Now, it was TECHNICALLY tear-free but there are, in fact, third-degree burns on my fingertips because that hot glue gun and I got into a bit of a tangle. And the glue was the superhot fancy kind that didn't dry immediately, so when I touched it and jerked my hand away off came hot sticky glue strings, which also melted some epidermis into oblivion. I tried to pull it off, which only made it worse and polluted my pretty felt petals with all that junky hot glue snot. Also, in my haste to get thee away from that satanic hot glue gun, I may have accidentally glued the metal barrette part together on Sassafras's so that it's actually now just a cute flower with a nonfunctional metal stick on the back. And also also, I may have totally mis-folded the petal part of Sweet Love's felt flower, and then I did damage control by just sewing the insides of the edges together. Badly. Aaaand in the spirit of total honesty, I did this weird thing with Pearl Girl's flower and now it sticks up off the band part way too much, so it looks more like a flower head-lamp than the adorable little hair accessory I had envisioned.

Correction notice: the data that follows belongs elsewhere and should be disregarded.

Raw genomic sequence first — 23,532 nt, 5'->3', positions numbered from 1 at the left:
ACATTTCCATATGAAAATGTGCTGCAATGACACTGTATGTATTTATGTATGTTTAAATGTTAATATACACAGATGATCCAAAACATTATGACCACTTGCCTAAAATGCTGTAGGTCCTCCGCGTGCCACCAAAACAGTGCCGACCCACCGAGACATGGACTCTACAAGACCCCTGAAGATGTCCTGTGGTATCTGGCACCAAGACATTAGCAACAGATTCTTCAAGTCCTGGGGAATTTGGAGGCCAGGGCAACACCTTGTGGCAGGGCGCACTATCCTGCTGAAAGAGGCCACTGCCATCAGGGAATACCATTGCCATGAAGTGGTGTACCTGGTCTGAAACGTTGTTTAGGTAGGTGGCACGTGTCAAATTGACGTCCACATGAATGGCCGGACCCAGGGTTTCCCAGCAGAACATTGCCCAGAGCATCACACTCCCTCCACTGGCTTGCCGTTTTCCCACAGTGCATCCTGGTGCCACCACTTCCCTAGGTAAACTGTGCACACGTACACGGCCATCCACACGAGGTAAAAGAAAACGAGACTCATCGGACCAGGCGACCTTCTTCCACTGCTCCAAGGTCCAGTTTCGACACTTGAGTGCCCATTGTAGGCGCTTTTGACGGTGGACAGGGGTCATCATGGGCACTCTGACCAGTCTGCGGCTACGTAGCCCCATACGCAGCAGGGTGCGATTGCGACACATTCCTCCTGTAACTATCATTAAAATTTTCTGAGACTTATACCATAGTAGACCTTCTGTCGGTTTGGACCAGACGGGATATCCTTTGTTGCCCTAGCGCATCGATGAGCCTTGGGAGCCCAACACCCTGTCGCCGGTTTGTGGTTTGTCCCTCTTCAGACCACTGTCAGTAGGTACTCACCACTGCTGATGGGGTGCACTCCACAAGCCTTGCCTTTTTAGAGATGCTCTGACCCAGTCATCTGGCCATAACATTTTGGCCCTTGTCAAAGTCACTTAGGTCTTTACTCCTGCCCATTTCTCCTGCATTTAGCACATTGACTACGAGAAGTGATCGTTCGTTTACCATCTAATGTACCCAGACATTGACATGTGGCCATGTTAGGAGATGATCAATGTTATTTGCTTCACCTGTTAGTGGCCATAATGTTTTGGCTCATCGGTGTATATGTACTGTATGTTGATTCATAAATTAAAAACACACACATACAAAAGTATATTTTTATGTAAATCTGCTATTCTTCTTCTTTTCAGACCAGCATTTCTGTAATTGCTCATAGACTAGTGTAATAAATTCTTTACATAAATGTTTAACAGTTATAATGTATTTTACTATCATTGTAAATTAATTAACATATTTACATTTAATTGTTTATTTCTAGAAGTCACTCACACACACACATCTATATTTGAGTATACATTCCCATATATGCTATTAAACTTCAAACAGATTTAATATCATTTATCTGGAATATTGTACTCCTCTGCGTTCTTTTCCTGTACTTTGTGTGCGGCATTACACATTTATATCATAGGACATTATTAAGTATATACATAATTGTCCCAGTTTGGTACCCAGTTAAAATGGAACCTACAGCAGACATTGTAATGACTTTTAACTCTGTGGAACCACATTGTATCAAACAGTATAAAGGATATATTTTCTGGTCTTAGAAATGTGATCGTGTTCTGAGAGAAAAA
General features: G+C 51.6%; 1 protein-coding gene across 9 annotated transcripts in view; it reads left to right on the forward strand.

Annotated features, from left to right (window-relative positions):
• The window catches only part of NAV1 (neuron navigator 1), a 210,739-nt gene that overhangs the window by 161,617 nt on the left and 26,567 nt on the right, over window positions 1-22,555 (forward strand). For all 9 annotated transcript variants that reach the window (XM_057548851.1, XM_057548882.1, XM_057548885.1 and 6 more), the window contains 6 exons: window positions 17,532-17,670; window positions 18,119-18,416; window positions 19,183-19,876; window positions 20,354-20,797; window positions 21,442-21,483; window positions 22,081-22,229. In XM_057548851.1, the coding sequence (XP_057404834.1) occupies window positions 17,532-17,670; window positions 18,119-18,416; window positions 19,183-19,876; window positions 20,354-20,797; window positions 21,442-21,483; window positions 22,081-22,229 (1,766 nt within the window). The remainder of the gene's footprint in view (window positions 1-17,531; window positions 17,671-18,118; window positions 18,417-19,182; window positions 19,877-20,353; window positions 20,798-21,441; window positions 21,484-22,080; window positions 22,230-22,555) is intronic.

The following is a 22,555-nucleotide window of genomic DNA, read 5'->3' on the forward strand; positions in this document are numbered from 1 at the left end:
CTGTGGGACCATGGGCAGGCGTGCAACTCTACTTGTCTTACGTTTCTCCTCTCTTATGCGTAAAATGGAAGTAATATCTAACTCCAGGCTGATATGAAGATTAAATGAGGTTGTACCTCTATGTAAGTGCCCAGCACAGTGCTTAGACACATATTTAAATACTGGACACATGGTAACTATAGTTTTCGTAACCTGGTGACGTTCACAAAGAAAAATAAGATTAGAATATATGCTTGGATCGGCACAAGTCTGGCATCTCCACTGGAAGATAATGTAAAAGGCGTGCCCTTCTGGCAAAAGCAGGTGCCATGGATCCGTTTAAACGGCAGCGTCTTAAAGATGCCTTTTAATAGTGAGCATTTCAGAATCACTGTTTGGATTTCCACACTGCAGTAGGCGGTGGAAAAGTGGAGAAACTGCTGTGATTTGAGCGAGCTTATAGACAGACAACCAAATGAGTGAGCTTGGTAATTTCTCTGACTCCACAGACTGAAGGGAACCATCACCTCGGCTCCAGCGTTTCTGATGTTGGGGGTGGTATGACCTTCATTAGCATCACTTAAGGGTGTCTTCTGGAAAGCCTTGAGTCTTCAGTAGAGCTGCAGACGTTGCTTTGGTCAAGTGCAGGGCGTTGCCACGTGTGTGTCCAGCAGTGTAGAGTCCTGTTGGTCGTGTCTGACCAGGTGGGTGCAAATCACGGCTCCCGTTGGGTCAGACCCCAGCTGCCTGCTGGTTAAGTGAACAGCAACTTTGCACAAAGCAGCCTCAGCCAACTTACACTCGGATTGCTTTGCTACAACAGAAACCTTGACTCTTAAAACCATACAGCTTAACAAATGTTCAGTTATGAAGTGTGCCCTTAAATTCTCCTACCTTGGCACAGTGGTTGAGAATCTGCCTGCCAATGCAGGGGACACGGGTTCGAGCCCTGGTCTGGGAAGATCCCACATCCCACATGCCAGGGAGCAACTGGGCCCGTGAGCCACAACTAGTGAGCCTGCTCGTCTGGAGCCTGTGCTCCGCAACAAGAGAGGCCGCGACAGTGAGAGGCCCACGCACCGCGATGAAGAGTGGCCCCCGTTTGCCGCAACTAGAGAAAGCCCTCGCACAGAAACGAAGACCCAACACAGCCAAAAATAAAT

Nailed it. 

Nailed it. 

It was not my most craft-tastic day. But it was fun.